We are species of self-professed fixers: our forbears domesticated plants and animals and liberated our kind from hunting and gathering; when natural capacity waned the genius of Haber and Bosch gave us inorganic fertilizers; Louis Pasteur advanced the germ theory and revolutionized microbiology and medicine.
In keeping with the tradition of our progenitors, the Ethiopian government is determined to fix chronic poverty and end decades of economic stagnation. According to the African Development Bank Ethiopia’s growth is strong with real GDP growth at or near double digits in six successive years. The Ethiopian leadership sees itself as engaged in an African rendition of the “Great Leap Forward”.
Ethiopia’s Agricultural Transformation Agency is on course to transform a country that just two decades ago was the face of famine into Africa’s breadbasket. And Ethiopia's investment in hydropower is further changing the equation. Ethiopia is on track to complete mega dam projects, which will enhance its dominance on the East African Power market.
Gibbe III Dam on the Omo River will be critical to driving and sustaining Ethiopia’s economic renaissance. It is one of the biggest hydroelectric projects in the world with the expected capacity to generate 1,870 Mega Watts of power. There are plans to export 400 megawatts to neighboring Kenya. It is the dominant view of Ethiopia’s political that areas like the Lower Omo Basin can only be transformed by replacing traditional pastoral systems with large-scale irrigation to support large-scale agro-industries.
A new study published by International Rivers and endorsed by a galaxy of leading academics and experts warns that the Gibbe III Dam project could transform one of the world’s oldest lakes into Africa’s Aral Sea. Drawing from a sound scientific evidence base, the report, “The Down Stream Impacts of Ethiopia’s Gibbe III Dam: East Africa’s Aral Sea in the Making?” could trigger an avalanche of inexorable hydrological, ecological, socio-economic and political impacts.
The Omo River contributes about 90% of the inflow into Kenya’s Lake Turkana, the world’s largest desert lake. Moreover, the Omo River inflows are critical for regulation the chemical composition and maintenance of the rich biodiversity of the Lake Turkana and the Lower Omo Basin, culture, livelihoods and economy of some 500,000 indigenous people in Ethiopia and Kenya.
The downstream consequences of the Gibbe Dam III project are complex and potentially irreversible. The International Rivers Report outlines four critical impacts, which demand urgent national, regional and international consideration.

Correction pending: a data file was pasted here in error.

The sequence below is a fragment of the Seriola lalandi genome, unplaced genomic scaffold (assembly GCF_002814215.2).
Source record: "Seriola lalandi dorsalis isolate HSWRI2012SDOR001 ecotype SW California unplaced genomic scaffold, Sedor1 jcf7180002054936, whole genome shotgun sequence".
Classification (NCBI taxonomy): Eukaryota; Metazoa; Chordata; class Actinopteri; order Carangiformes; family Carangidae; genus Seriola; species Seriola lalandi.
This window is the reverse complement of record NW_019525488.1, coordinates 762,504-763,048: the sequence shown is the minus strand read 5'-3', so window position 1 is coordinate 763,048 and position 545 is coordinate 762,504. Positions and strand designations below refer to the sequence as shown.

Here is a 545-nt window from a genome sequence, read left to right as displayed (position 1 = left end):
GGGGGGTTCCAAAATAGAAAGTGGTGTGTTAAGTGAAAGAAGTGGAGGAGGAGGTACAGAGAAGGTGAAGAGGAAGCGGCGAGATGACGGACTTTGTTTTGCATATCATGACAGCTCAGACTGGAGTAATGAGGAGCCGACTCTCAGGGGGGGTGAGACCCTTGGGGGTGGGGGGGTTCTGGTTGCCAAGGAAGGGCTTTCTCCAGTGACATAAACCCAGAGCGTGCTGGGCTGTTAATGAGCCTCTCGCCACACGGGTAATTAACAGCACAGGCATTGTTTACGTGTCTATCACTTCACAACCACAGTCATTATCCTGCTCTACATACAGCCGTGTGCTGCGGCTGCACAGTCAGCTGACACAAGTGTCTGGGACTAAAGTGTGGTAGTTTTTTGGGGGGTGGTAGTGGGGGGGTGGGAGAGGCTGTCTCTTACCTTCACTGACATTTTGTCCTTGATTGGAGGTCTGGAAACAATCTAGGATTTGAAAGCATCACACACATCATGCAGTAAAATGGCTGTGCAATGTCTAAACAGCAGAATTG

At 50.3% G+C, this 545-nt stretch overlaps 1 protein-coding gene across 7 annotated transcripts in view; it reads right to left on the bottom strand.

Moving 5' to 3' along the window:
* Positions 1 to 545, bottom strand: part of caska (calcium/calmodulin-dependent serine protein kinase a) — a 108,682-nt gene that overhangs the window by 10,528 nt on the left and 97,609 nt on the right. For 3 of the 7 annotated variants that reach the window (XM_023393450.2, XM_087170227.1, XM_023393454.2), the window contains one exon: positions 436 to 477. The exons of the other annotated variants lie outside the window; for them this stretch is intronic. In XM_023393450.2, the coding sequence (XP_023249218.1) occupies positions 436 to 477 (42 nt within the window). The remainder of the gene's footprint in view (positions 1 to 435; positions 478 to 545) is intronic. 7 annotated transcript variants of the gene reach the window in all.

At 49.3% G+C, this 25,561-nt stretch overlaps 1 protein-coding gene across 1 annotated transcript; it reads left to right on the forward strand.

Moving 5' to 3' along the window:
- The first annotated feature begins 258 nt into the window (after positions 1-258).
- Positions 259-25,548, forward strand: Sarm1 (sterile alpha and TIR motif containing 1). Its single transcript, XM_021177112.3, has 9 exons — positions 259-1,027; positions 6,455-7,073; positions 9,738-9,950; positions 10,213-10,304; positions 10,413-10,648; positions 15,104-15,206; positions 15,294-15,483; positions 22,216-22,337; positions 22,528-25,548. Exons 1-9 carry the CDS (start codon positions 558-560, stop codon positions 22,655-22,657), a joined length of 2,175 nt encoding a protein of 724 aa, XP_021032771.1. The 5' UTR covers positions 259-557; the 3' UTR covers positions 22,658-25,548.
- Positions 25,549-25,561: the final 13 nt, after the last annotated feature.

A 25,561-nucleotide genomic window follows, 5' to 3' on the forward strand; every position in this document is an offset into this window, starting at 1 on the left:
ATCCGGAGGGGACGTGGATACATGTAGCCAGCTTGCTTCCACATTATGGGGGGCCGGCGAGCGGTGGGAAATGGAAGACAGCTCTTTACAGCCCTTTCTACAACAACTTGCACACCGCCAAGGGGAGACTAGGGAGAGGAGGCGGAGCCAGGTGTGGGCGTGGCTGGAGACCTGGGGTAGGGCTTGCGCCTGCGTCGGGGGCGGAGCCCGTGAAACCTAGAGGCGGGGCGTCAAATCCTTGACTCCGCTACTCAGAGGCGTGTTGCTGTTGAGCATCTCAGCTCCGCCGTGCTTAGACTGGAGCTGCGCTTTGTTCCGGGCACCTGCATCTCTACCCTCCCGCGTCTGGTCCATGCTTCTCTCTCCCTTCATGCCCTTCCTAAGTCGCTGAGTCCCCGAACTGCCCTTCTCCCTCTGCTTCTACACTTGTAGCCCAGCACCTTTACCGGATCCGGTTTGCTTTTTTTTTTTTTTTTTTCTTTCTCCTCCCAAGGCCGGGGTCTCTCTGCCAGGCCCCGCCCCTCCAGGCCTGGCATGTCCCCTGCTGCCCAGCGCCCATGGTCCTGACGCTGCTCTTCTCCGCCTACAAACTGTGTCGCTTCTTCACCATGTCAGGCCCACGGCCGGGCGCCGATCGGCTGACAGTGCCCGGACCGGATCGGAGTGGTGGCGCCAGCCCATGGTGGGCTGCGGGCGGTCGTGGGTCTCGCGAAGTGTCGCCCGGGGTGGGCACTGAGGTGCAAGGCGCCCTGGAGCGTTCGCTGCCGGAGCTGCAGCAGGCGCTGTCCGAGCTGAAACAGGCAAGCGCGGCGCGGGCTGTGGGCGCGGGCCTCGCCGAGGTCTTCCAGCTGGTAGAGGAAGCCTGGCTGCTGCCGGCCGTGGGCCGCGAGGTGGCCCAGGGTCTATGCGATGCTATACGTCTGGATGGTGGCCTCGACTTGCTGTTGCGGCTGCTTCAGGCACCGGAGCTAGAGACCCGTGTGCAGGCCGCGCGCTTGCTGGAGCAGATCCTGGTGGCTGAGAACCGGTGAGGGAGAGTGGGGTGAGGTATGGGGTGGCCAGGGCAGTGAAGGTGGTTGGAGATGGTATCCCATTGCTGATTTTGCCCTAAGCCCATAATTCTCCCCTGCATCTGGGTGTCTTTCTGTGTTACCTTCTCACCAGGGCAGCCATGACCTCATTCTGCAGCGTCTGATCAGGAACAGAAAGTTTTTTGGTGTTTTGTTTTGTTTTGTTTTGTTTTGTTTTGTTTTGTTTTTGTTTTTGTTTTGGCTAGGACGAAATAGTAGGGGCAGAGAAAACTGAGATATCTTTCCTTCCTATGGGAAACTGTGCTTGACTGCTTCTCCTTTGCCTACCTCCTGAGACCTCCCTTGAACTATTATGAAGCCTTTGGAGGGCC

1. Given it location in the Omo Basin, Gibe III Dam will capture about 67% of the total river inflow. Hence, about two-thirds of the annual flood cycle, sediment and nutrients would be curtailed during reservoir filling. Moreover, the scale of irrigation to drive the agro-industrial development will reduce Lake Turkana’s volume by 58%, lower the lake level by 22m while doubling its salinity. Moreover, climate change could exacerbate the hydrological impacts of the dam.
2. Gibbe III Dam will disrupt regular cycles of flooding, destroying the network of swamps vital for fisheries. The swamps also provide forage and browse for wildlife and livestock, support flood-retreat agriculture, and are valuable habitat for water birds that use the lake for their annual migrations between Eurasia and Eastern Africa.
3. The Gibbe III Dam will cause the decimation of large mammal populations on a trans-boundary scale owing to habitat lose. Wildlife populations of the Omo floodplain migrate seasonally into South Sudan. Wildlife on the Kenya side depends on the seasonally flooded areas around Lake Turkana.
4. The disruption to the land, water, ecology and livelihoods of communities in Lower Omo Basin will have immediate and far-ranging political consequences. Local groups displaced from their livelihoods and homelands are likely to generate conflict as they seek resources on the neighbors’ lands in the Kenya-Ethiopia-Sudan borderlands. Well armed, historically polarized and often divided by support from different states, these conflicts can be bloody and protracted.
The report argues that the “Aral Sea” outcome is avoidable. What is needed is a raft of simultaneous and sustained interventions, including: action by the EU and the US to stop budgetary support to the Ethiopian government; challenging Kenya’s acquiescence of the Gibbe III Dam as an integral plank of its national energy security strategy; flagging the regional security and political stability consequences of the Gibbe III Dam; underscoring the vital ecological capital of the greater Omo Basin, especially the role of functional ecosystems in enhancing resilience to climate change; advocating the rights of indigenous peoples with regard to resources and livelihoods, including the significance of World Heritage Sites and the place of the larger Omo Basin in the human evolutionary story.
The Gibbe III Dam project demonstrates the flaws of traditional linear approaches to public policy and development planning. Policy makers and indeed governments are not confronted with problems that are independent of each other. Public policy, planning and development are characterized by dynamic situations that consist of complex systems of fluid factors, which often interact with each other and generating hitherto unanticipated phenomena.
Problems of development planning are wicked ones with multiple tradeoffs, conflicting goals and often bedeviled by incomplete understanding, uncertainty and surprise. What we need for policy formulation and development planning are approaches that embrace complexity and systems thinking. Such approaches challenge the classical assumptions of benign linear knock-on effects and static contexts characterized by non-dynamic feedback.